Strategic management is an art and science, why?

Strategic Management is an art, why?

Strategic Management is an science, why?

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  • 1 decade ago
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    Strategic management is the art and science of formulating, implementing and evaluating cross-functional decisions that will enable an organization to achieve its objectives[1]. It is the process of specifying the organization's objectives, developing policies and plans to achieve these objectives, and allocating resources to implement the policies and plans to achieve the organization's objectives. Strategic management, therefore, combines the activities of the various functional areas of a business to achieve organizational objectives. It is the highest level of managerial activity, usually formulated by the Board of directors and performed by the organization's Chief Executive Officer (CEO) and executive team. Strategic management provides overall direction` to the enterprise and is closely related to the field of Organization Studies.

    “Strategic management is an ongoing process that assesses the business and the industries in which the company is involved; assesses its competitors and sets goals and strategies to meet all existing and potential competitors; and then reassesses each strategy annually or quarterly [i.e. regularly] to determine how it has been implemented and whether it has succeeded or needs replacement by a new strategy to meet changed circumstances, new technology, new competitors, a new economic environment., or a new social, financial, or political environment.” (Lamb, 1984:ix)[2]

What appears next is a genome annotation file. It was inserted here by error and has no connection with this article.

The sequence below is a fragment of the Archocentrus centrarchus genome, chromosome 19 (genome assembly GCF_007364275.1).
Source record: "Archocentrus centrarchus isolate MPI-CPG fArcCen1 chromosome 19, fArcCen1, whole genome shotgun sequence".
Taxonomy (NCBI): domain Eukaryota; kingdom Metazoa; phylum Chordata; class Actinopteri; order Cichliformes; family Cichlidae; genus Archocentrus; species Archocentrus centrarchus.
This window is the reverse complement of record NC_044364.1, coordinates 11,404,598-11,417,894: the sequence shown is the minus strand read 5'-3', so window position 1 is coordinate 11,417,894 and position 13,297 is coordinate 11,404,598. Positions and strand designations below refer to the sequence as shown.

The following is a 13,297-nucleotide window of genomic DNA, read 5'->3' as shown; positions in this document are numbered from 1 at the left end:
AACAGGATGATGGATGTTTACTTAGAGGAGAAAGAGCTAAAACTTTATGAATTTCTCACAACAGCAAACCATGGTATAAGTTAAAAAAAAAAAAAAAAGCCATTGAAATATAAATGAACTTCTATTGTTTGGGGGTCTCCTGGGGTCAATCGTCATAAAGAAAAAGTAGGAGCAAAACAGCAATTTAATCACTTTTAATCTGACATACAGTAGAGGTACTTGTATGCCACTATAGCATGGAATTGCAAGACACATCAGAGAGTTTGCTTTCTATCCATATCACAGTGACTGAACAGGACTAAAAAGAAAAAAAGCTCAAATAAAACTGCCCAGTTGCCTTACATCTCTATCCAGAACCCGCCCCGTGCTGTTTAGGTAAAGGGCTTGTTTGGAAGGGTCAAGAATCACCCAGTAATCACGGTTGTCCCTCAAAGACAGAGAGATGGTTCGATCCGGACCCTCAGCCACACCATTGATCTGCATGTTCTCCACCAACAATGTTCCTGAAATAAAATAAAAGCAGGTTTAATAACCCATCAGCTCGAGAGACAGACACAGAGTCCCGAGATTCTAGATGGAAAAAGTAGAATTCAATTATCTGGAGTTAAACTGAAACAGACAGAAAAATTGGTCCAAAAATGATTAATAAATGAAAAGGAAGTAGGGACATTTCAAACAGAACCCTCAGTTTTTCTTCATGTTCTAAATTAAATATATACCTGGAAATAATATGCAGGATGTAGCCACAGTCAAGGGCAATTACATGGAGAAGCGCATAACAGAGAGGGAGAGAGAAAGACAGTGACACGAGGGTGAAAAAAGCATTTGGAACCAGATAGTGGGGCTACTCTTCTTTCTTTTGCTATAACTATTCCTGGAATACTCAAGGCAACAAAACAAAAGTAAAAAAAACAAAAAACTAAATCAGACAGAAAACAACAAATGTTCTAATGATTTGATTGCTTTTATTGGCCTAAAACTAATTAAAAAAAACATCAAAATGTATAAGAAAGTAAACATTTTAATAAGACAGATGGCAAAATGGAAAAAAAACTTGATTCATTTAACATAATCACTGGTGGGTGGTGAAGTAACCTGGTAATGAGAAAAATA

Strategic management is a combination of three main processes namely; 1) strategy formulation 2) strategy implementation and 3) strategy evaluation

    Strategy formulation involves:

    Performing a situation analysis, self-evaluation and competitor analysis: both internal and external; both micro-environmental and macro-environmental.

    Concurrent with this assessment, objectives are set. This involves crafting vision statements (long term view of a possible future), mission statements (the role that the organization gives itself in society), overall corporate objectives (both financial and strategic), strategic business unit objectives (both financial and strategic), and tactical objectives.

    These objectives should, in the light of the situation analysis, suggest a strategic plan. The plan provides the details of how to achieve these objectives.

    This three-step strategy formulation process is sometimes referred to as determining where you are now, determining where you want to go, and then determining how to get there. These three questions are the essence of strategic planning. SWOT Analysis: I/O Economics for the external factors and RBV for the internal factors.

    Strategy implementation involves:

    Allocation of sufficient resources (financial, personnel, time, technology support)

    Establishing a chain of command or some alternative structure (such as cross functional teams)

    Assigning responsibility of specific tasks or processes to specific individuals or groups

    It also involves managing the process. This includes monitoring results, comparing to benchmarks and best practices, evaluating the efficacy and efficiency of the process, controlling for variances, and making adjustments to the process as necessary.

    When implementing specific programs, this involves acquiring the requisite resources, developing the process, training, process testing, documentation, and integration with (and/or conversion from) legacy processes.

    Strategy evaluation involves:

    Measuring the effectiveness of the organizational strategy.

  • Lv 7
    1 decade ago

    請不要作弊

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